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Microsoft and OpenAI were sued on Wednesday by sixteen pseudonymous individuals who claim the companies' AI products based on ChatGPT collected and divulged their personal information without adequate notice or consent. The complaint [PDF], filed in federal court in San Francisco, California, alleges the two businesses ignored the legal means of obtaining data for their AI models and chose to gather it without paying for it. "Despite established protocols for the purchase and use of personal information, Defendants took a different approach: theft," the complaint says. "They systematically scraped 300 billion words from the internet, 'books, articles, websites, and posts – including personal information obtained without consent.' OpenAI did so in secret, and without registering as a data broker as it was required to do under applicable law." Through their AI products, it claimed, the two companies "collect, store, track, share, and disclose" the personal information of millions of people, including product details, account information, names, contact details, login credentials, emails, payment information, transaction records, browser data, social media information, chat logs, usage data, analytics, cookies, searches, and other online activity. The complaint contends Microsoft and OpenAI have embedded into their AI products the personal information of millions of people, reflecting hobbies, religious beliefs, political views, voting records, social and support group membership, sexual orientations and gender identities, work histories, family photos, friends, and other data arising from online interactions. OpenAI developed a family of text-generating large language models, which includes GPT-2, GPT-4, and ChatGPT; Microsoft not only champions the technology but has been cramming it into all corners of its empire, from Windows to Azure. "With respect to personally identifiable information, defendants fail sufficiently to filter it out of the training models, putting millions at risk of having that information disclosed on prompt or otherwise to strangers around the world," the complaint says, citing The Register's March 18, 2021, special report on the subject. The 157-page complaint is heavy on media and academic citations expressing alarm about AI models and ethics but light on specific instances of harm. For the 16 plaintiffs, the complaint indicates that they used ChatGPT, as well as other internet services like Reddit, and expected that their digital interactions would not be incorporated into an AI model. Follow this and more on OUR FORUM.

Meta has been fined a record-breaking €1.2 billion ($1.3 billion) by European Union regulators for violating EU privacy laws by transferring the personal data of Facebook users to servers in the United States. The European Data Protection Board announced the fine in a statement Monday, saying it followed an inquiry into Facebook (FB) by the Irish Data Protection Commission, the chief regulator overseeing Meta’s operations in Europe. The move highlights ongoing uncertainty about how global businesses can legally transfer EU users’ data to overseas servers. The EU regulator said the processing and storage of personal data in the United States contravened Europe’s signature data privacy law, known as the General Data Protection Regulation. Chapter 5 of the GDPR sets out the conditions under which personal data can be transferred to third countries or international organizations. The fine is the largest ever levied under GDPR. The previous record of €746 million ($805.7 million) was levied against Amazon (AMZN) in 2021. Meta has also been ordered to cease the processing of personal data of European users in the United States within six months. Meta’s infringement is “very serious since it concerns systematic, repetitive and continuous transfers,” said Andrea Jelinek, chair of the European Data Protection Board. “Facebook has millions of users in Europe, so the volume of personal data transferred is massive. The unprecedented fine is a strong signal to organizations that serious infringements have far-reaching consequences,” she added. Meta, which also owns WhatsApp and Instagram, said it would appeal the ruling, including the fine. There would be no immediate disruption to Facebook in Europe, it added. The company said the root of the issue stemmed from a “conflict of law” between US rules on access to data and the privacy rights of Europeans. EU and US policymakers were on a “clear path” to resolving this conflict under a new transatlantic Data Privacy Framework. The new framework seeks to end the limbo facing companies since 2020, when Europe’s top court struck down a transatlantic legal framework designed to address EU concerns about potential US government surveillance of European citizens, known as Privacy Shield. The United States and the EU have been negotiating a successor agreement since last year. The continued lack of a Privacy Shield replacement threatens thousands of businesses that depend on being able to move EU user data to other jurisdictions, according to legal experts. The European Data Protection Board “chose to disregard the clear progress that policymakers are making to resolve this underlying issue,” Nick Clegg, Meta’s president of global affairs, and Jennifer Newstead, the company’s chief legal officer, said in a statement. “This decision is flawed, unjustified and sets a dangerous precedent for the countless other companies transferring data between the EU and the US,” they added. Before Monday’s ruling, Ireland’s Data Protection Commission had handed Meta nearly $1 billion in fines for alleged violations of GDPR since the fall of 2021. But in this instance it was not in favor of fining Meta, judging that doing so exceeded what could be regarded as “proportionate” to address the infringement. In its own statement Monday, the regulator said it was obliged to base its final ruling on the decision of the European Data Protection Board. Ireland has a narrow path to tread between retaining top US tech companies and aligning with the European Union’s hard-hitting approach to tech regulation. Dublin is home to the European headquarters of Apple, Meta, Twitter, and Google, which have created thousands of jobs in the country and boosted its economic growth. Ireland’s low corporate tax rate of 12.5% has been a major factor in luring these firms. The country was among the last in the Organization for Economic Cooperation and Development to join a global agreement in 2021 to tax multinational firms at a minimum rate of 15%. Complete details can be found posted on OUR FORUM.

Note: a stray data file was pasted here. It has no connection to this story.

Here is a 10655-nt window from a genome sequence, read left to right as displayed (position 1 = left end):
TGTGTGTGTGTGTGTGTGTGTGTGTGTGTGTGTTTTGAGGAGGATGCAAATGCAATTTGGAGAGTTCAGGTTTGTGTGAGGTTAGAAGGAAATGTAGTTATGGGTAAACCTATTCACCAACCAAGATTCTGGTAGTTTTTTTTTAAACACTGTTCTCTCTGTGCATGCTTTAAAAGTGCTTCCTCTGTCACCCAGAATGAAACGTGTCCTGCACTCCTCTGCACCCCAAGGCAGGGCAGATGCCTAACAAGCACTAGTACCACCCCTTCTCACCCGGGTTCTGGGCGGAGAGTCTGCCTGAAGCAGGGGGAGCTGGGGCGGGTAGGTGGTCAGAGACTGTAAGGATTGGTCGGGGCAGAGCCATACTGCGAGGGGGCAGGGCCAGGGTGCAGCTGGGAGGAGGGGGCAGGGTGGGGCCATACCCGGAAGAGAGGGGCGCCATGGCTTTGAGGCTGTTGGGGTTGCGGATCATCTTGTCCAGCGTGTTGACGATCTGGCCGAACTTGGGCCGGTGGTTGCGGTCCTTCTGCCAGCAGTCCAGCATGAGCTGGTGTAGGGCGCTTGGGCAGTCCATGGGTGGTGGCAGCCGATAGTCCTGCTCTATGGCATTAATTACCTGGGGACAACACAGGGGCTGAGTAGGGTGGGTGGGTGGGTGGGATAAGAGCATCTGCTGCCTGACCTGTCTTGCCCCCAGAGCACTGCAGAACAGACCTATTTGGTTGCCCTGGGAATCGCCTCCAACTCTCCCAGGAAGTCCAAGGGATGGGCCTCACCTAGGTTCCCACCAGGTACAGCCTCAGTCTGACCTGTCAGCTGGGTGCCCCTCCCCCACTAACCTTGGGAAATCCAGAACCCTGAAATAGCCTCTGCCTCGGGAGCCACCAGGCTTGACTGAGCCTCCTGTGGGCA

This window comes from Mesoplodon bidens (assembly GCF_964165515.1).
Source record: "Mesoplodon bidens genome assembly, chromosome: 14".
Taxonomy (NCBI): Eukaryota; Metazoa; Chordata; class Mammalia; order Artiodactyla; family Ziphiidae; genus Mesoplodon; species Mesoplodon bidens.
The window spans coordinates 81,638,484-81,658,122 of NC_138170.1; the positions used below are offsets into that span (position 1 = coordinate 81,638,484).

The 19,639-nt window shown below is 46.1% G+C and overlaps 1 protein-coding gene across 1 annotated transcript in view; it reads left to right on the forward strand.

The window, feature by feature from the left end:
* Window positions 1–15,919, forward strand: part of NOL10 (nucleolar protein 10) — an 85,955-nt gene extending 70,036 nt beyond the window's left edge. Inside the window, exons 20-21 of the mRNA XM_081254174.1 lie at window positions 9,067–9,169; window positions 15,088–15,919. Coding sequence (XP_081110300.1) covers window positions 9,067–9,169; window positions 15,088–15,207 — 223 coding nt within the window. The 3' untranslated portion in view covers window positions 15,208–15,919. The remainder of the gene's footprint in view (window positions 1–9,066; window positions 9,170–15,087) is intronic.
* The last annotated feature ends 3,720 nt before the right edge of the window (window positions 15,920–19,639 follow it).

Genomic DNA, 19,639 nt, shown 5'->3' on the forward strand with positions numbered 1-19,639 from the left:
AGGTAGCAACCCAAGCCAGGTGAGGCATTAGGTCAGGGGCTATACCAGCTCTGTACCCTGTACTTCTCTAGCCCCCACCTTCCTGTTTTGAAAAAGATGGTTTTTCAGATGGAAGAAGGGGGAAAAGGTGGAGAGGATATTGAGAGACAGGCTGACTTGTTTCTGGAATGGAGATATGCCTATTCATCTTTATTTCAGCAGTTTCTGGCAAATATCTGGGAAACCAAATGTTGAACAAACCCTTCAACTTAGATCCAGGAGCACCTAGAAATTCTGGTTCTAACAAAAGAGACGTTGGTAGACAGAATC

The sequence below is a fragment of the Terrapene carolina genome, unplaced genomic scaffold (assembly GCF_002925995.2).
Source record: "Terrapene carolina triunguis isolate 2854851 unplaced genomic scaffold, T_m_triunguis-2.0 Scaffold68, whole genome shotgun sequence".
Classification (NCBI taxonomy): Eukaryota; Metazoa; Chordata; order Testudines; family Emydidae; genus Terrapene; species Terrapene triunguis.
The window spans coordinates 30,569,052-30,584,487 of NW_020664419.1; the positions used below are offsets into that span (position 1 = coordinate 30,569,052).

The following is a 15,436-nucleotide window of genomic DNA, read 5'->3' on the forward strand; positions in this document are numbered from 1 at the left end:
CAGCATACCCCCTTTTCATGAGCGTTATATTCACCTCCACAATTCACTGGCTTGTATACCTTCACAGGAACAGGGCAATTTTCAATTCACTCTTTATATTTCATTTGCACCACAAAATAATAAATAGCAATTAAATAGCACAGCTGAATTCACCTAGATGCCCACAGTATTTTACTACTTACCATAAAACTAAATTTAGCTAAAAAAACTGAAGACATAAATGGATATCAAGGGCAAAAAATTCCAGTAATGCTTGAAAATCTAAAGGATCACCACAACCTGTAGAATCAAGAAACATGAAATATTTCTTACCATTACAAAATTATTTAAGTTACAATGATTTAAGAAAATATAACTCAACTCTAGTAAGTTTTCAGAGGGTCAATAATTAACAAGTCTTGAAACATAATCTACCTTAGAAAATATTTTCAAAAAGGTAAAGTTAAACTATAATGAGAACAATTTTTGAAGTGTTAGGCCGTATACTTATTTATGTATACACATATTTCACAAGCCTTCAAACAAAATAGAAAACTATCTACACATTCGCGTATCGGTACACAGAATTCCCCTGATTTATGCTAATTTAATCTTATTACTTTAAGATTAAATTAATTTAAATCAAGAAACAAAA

When computer scientists at Microsoft started to experiment with a new artificial intelligence system last year, they asked it to solve a puzzle that should have required an intuitive understanding of the physical world. "Here we have a book, nine eggs, a laptop, a bottle, and a nail," they asked. "Please tell me how to stack them onto each other in a stable manner." The researchers were startled by the ingenuity of the AI system's answer. Put the eggs on the book, it said. Arrange the eggs in three rows with space between them. Make sure you don't crack them. "Place the laptop on top of the eggs, with the screen facing down and the keyboard facing up," it wrote. "The laptop will fit snugly within the boundaries of the book and the eggs, and its flat and rigid surface will provide a stable platform for the next layer." The clever suggestion made the researchers wonder whether they were witnessing a new kind of intelligence. In March, they published a 155-page research paper arguing that the system was a step toward artificial general intelligence, or AGI, which is shorthand for a machine that can do anything the human brain can do. Microsoft, the first major tech company to release a paper making such a bold claim, stirred one of the tech world's testiest debates: Is the industry building something akin to human intelligence? Or are some of the industry's brightest minds letting their imaginations get the best of them? "I started off being very skeptical – and that evolved into a sense of frustration, annoyance, maybe even fear," said Peter Lee, who leads research at Microsoft. "You think: Where the heck is this coming from?" Microsoft's research paper, "Sparks of Artificial General Intelligence," goes to the heart of what technologists have been working toward – and fearing – for decades. If they build a machine that works like the human brain or even better, it could change the world. But it could also be dangerous. Making AGI claims can be a reputation killer for computer scientists. What one researcher believes is a sign of intelligence can easily be explained away by another, and the debate often sounds more appropriate to a philosophy club than a computer lab. But some believe the industry has in the past year or so inched toward something that can't be explained away: a new AI system that is coming up with humanlike answers and ideas that weren't programmed into it. Microsoft has reorganized parts of its research labs to include multiple groups dedicated to exploring the idea. One will be run by Sebastien Bubeck, who was the lead author on the Microsoft AGI paper. About five years ago, companies like Google, Microsoft, and Open AI began building large language models, or LLMs. Those systems often spend months analyzing vast amounts of digital text, including books, Wikipedia articles, and chat logs. By pinpointing patterns in that text, they learned to generate text of their own, including term papers, poetry and computer code. They can even carry on a conversation. The technology the Microsoft researchers were working with, Open AI's GPT-4, is considered the most powerful of those systems. Microsoft is a close partner of Open AI and has invested $13 billion in the San Francisco company. The researchers included Bubeck, a 38-year-old French expatriate and former Princeton University professor. One of the first things he and his colleagues did was ask GPT-4 to write a mathematical proof showing that there were infinite prime numbers and do it in a way that rhymed. The technology's poetic proof was so impressive – both mathematically and linguistically – that he found it hard to understand what he was chatting with. Please visit OUR FORUM for more.